Very simply, heat pumps move heat from one place to another. If you go to your kitchen and put your hand near the back of your fridge, you’ll feel heat rising off it. Believe it or not, that heat is coming out of the inside of your fridge. When you set your heat pump to air conditioning mode, it’s pretty much the same technology at work. When you want a warmer home, heat pumps simply reverse the process of the vapour compression cycle.
Heat Pumps on Heating Mode
Heat Pump on Cooling Mode
How heat pumps actually work is relatively simple, but very technical to explain, and most people are happy knowing that it’s using the same technology as your fridge but in reverse. To really understand how heat pumps work, we need to learn about the vapour compression cycle.
Fundamentals of How Heat Pumps Work.
1) Heat can only travel from high temperatures (the source) to low temperatures (the sink). If it helps, try thinking of the weather map on the news with the high and low pressure groups moving around New Zealand.
2) If there is no difference in temperature between the source and the sink, then heat cannot move around.
3) Because heat pumps are vacuum sealed when installed, everything inside the heat pump is a ‘closed system.’ That means the amount of gas inside the coils and piping isn’t going to change.
4) Because the heat pump’s system is ‘closed,’ the amount of fluid will also stay exactly the same. Just like your fridge, your heat pump contains some refrigerant fluid, which plays an important part in this process.
Fundamental rules 3 and 4 help keep things simple. When scientists want to work out how something changes from one state to another, like water evaporating into steam or freezing to become ice, they use the thermodynamic equation: PV = nRT. P = Pressure, V = Volume, n = the number of moles of gas (basically how you measure the amount of gas), R = the universal gas constant, and T = the Temperature.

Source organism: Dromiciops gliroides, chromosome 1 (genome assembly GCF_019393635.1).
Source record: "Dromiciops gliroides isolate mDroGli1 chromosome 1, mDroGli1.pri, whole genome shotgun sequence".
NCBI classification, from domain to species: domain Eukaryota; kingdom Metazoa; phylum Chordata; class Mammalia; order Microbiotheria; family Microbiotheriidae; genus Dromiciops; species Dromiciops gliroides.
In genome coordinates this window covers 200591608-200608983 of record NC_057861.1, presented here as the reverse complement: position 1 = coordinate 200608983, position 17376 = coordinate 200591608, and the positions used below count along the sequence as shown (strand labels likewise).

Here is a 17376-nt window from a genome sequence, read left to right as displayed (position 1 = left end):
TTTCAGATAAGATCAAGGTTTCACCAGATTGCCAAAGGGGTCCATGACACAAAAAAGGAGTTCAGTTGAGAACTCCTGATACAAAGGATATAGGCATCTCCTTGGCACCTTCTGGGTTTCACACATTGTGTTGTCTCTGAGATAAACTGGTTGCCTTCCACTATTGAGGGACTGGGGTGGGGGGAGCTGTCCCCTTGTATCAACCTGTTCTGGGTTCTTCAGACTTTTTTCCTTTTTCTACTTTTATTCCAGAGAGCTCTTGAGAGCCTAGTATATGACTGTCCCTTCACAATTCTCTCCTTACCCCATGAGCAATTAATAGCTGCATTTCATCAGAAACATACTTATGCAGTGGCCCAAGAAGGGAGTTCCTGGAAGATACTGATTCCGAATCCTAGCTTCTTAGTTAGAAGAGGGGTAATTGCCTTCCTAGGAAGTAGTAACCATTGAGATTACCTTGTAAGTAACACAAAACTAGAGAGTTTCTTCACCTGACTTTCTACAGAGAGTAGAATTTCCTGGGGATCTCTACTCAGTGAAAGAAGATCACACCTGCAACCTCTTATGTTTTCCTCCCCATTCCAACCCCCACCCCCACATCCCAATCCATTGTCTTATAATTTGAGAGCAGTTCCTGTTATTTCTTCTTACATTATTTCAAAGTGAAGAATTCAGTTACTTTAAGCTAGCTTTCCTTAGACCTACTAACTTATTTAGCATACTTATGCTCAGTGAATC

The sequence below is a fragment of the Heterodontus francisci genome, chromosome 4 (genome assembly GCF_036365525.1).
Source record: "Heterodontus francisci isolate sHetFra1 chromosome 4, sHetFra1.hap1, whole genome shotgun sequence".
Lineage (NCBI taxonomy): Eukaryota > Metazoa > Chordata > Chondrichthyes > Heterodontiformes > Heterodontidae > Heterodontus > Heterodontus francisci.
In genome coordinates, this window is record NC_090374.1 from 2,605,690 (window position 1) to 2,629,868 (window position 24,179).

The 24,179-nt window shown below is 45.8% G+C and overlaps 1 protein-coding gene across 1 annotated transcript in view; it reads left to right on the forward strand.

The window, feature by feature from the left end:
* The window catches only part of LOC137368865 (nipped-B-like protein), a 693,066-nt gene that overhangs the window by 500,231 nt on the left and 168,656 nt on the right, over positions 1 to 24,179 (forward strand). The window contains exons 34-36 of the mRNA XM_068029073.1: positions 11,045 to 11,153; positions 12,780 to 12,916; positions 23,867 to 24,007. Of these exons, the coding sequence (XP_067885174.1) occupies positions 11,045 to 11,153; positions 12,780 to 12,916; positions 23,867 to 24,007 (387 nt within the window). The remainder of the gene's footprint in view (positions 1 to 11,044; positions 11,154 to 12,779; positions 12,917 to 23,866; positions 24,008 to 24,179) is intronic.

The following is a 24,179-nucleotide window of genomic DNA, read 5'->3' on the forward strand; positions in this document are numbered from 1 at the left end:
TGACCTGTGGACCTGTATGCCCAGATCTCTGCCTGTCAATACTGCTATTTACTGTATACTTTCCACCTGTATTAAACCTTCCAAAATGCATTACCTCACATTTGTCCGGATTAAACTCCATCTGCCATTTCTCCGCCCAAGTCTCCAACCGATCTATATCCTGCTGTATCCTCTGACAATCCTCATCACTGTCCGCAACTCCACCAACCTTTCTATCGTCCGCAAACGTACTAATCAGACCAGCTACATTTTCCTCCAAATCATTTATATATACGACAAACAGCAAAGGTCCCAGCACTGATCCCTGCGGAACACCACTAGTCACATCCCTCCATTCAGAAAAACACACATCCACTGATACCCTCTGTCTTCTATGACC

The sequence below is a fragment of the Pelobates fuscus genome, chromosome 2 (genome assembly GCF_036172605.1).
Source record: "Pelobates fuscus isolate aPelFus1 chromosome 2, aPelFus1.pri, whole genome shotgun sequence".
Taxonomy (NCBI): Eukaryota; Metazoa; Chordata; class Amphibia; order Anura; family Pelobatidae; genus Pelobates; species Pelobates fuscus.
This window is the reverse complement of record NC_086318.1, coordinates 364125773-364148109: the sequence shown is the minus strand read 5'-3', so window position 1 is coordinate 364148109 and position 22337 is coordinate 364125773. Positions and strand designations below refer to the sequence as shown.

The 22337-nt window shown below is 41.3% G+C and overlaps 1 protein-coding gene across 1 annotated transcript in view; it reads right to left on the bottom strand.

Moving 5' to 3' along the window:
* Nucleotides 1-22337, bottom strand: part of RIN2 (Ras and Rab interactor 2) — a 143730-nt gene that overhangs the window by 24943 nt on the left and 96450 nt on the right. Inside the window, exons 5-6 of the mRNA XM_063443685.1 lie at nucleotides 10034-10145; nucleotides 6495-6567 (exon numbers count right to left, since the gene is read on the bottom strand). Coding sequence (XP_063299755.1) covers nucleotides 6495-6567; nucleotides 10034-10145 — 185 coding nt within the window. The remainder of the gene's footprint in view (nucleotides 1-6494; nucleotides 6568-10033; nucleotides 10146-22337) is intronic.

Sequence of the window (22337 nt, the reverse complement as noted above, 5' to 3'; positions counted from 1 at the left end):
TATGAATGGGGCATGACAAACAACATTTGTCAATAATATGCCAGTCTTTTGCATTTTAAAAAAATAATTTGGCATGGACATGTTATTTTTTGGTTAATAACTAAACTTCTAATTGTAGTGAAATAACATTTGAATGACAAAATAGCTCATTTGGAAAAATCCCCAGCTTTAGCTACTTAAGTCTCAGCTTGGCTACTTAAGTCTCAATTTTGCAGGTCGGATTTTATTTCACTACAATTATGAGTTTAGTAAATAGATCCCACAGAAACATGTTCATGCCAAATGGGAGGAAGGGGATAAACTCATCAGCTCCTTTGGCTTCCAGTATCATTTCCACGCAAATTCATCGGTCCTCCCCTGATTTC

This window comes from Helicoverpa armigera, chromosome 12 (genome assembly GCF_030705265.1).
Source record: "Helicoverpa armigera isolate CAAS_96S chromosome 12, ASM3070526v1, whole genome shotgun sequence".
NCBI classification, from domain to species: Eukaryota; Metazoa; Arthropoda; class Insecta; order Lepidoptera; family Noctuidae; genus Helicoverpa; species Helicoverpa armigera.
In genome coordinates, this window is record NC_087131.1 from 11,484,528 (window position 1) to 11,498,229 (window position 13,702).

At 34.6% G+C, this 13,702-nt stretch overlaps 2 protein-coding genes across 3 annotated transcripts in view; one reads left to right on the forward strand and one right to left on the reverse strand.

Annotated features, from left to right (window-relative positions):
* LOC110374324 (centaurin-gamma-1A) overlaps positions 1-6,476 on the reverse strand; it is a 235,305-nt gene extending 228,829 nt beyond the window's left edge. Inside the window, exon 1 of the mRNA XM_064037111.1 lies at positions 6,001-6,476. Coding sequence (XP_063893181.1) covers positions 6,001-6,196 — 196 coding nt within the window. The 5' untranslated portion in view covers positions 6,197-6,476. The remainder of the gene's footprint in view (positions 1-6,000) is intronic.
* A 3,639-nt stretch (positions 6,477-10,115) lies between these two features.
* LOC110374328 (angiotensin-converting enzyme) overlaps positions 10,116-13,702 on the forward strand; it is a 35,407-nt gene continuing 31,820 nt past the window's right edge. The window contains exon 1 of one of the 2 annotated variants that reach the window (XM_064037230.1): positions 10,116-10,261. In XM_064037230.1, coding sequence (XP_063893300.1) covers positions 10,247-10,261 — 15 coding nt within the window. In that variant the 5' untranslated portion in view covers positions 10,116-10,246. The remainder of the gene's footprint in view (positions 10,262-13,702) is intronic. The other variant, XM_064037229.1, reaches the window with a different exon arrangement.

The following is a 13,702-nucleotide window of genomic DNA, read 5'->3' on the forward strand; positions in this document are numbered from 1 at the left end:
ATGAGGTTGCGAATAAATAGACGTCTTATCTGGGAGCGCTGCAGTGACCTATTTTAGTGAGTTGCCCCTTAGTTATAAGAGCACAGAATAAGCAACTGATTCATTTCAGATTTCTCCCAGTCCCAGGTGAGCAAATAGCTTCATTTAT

This is the key to understanding how a heat pump works. Changing the pressure of a fluid will change its temperature.
Step 1) The fluid inside a heat pump is refrigerant, which is colder than the heat source. Because heat only travels from high to low temperatures, it moves to the refrigerant which evaporates.
Step 2) The vapour moves to the heat pump’s compressor, and increasing the pressure on the vapour also increases its temperature
Step 3) The hot, vaporised heat pump fluid moves to the condenser, where it meets the air to be heated. Inside the condenser, the heat pump refrigerant vapour turns back to liquid as it warms up the air.
Step 4) As a liquid, the heat pump refrigerant flows through the expansion valve, dropping the pressure and temperature, where it returns to the evaporator to begin the process over again.
Heat Pumps Can Heat and Cool
Most electric heaters convert electricity into heat using an element, like the one on top of your stove. This conversion process uses a huge amount of energy, which pushes your power bill through the roof. In comparison, heat pumps only need a small amount of electricity to run the compressor, and the fan to move the air around. The way heat pumps work is very energy efficient, only using a small amount of electricity that helps to keep your power bill down.
To find out which heat pump is right for your home, and to check out the wide range of heat pumps we can supply you with, have a look at our Heating Solutions.